Despite our negative experience, many users were happy with the performance of this paint. Perhaps we tested a faulty lot.
Despite the unexpected results we experienced with the Hammerite Garage Door Paint, we considered giving the brand a second chance and tested its Direct to Galvanised Metal paint. Ideal for garage doors made of non-ferrous metals, this product had a much better performance with fewer flaws.
What we liked best was the formula. This product is formulated as a paint and primer in one and it can be applied straight onto bare or previously painted galvanised steel, copper, aluminium and brass.
Available in six popular colours and drying to a contemporary smooth, glossy finish, the paint also has a superior covering power when compared with their Garage Door Paint. Although it takes more than one coat to achieve full coverage, two or three coats typically suffice.
Overall, the product was satisfactory but it may react with old paint. Unless the surface is bare, we recommend testing the product on a small surface beforehand. According to the manufacturer, any reactions will show in one hour.
We didn’t experience any adherence issues; the paint was easy to apply with a brush and the thicker consistency is self-levelling, reducing the prominence of brush strokes.
Dulux Trade is a brand that doesn’t disappoint and its Metalshield Gloss paint rises to its own high standards.
Unlike the standard Dulux, Metalshield doesn’t come in a wide range of colours but the white paint is tint-able.
Premixed Metalshield comes in four popular shades and provides ample covering power. Two coats are sufficient to achieve a satisfactory result. Combined with a 13m²/litre coverage, this paint delivers great value for money.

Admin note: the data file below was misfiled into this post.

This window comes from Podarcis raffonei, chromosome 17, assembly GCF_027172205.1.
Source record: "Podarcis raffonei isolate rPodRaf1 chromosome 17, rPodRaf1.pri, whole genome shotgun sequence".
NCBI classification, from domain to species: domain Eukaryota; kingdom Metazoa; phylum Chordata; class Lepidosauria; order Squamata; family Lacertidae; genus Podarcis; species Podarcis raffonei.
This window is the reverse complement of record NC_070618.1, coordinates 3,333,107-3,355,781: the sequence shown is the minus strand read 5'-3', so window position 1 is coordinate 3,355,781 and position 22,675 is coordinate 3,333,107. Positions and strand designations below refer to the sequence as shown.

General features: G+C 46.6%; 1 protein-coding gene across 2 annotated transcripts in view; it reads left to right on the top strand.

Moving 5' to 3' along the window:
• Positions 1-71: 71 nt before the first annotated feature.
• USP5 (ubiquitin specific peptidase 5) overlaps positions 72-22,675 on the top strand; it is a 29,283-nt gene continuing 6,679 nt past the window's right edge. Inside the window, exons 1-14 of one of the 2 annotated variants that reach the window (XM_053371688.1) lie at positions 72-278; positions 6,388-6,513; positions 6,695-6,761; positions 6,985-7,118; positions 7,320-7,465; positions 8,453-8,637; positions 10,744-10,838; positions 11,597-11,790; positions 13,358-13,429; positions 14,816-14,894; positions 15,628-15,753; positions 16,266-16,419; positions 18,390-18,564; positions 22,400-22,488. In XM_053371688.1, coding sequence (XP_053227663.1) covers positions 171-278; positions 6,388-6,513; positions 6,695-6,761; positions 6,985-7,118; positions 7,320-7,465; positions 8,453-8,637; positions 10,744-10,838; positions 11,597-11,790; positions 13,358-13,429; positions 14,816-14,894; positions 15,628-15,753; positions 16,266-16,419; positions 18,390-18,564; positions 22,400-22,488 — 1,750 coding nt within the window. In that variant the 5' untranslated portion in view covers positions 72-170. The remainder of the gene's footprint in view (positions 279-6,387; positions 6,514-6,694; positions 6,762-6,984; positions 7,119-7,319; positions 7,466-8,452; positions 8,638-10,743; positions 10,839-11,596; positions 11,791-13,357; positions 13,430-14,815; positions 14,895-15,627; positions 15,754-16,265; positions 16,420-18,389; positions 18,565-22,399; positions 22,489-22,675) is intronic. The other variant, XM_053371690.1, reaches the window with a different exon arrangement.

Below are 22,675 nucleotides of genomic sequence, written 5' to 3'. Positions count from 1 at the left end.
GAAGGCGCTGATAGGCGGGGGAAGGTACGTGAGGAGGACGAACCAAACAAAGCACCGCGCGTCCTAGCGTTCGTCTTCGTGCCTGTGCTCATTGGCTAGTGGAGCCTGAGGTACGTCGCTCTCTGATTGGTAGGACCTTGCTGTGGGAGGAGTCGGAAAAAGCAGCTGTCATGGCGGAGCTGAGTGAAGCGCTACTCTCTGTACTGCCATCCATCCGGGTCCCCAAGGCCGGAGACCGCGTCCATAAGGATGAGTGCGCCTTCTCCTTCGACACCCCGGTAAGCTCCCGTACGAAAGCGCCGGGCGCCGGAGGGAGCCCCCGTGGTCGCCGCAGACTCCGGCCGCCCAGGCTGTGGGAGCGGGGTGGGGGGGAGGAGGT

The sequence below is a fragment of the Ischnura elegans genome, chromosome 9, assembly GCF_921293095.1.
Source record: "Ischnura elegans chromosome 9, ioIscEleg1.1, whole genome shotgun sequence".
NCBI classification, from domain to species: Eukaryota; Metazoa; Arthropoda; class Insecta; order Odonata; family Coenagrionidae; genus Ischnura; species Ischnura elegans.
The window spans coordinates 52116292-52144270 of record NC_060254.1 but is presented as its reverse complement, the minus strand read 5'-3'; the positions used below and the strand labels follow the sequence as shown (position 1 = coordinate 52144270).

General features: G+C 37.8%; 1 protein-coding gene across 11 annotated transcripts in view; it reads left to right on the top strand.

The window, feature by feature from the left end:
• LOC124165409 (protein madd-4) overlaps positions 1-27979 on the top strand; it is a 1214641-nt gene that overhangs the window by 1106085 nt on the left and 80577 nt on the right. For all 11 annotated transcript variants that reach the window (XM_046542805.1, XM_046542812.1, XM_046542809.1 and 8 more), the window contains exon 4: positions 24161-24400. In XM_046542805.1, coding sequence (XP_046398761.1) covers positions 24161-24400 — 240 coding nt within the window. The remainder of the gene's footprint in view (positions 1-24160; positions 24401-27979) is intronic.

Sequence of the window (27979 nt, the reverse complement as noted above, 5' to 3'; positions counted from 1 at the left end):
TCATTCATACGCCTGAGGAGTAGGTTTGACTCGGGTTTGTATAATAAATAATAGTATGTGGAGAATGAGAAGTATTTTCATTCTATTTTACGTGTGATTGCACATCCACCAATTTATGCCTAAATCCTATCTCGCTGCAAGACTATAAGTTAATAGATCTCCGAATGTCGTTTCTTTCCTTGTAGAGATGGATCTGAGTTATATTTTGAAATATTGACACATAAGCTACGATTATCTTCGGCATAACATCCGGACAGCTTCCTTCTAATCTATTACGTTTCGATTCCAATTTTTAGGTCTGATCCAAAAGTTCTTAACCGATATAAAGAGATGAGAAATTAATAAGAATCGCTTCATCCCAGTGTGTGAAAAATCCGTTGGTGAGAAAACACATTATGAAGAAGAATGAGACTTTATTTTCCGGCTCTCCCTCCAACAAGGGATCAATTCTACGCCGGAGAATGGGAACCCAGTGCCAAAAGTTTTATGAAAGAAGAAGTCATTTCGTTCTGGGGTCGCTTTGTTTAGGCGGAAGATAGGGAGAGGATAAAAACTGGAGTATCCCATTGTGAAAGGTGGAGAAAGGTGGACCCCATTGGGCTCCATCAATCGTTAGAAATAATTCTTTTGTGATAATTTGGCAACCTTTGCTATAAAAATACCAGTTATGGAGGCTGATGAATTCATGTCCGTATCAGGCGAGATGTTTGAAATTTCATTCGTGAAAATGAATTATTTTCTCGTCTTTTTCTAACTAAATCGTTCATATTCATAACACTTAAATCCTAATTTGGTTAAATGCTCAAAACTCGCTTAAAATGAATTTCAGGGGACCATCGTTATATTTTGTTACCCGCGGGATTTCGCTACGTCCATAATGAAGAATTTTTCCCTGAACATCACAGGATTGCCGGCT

On its own, the product provides long-lasting protection against corrosion, but the results can be improved by applying two coats of the product over a suitable primer. In this case, the manufacturer guarantees up to 8 years of protection.
HOW TO PAINT A GARAGE DOOR
• Garage door paint
• White spirit
• Drop cloth
• Roller tray
• Putty knife
Step 1 – Prepare and clean the surface
Like all exteriors of your home, the garage door is exposed to adverse weather and elements all year round. Dust and debris can easily accumulate on the surface and that’s why thorough surface preparation is key to the success of the project.
Clean the garage door with an all-purpose cleaner, making sure to remove all stubborn stains or debris.
Lay a drop cloth under the door to protect your pavement and inspect the surface. If the previous paint is flaking or peeling, you may have to remove the whole coat. Use sandpaper to remove as much old paint as you can, then use a chemical stripper to get rid of the old paint.
Use a putty knife to scrape the old paint off after the stripper has reacted with the product, then clean the surface again and let it dry.
Step 2 – Prime the surface
Priming a garage door is almost always necessary as the agent improves the adherence of the paint. Choose the right primer for your surface based on the material the door is made from.
Most modern garage doors are made of metal and in most cases, a universal primer for ferrous and non-ferrous metals will do the trick. If the garage door is made of wood, you’re likely best using a wood primer for exterior surfaces.
Apply the agent as instructed and leave to dry and cure for at least 24 hours.
Step 3 – Paint the garage door
Most paints for garage doors are solvent-based and can be thinned with white spirit if needed. Apply the paint with a brush or roller working on small sections at a time, from top to bottom. Correct any drips and make sure the surface is smooth before passing on to the next section.
Cover the whole surface and wait for the paint to dry completely before applying a second coat. Most products will require at least 16 hours between coats.
When the paint is dry, assess the result and apply a second coat if needed, following the same procedure. Let the paint to dry for 16 hours before touching. Most garage door paints will need up to a week to hard dry.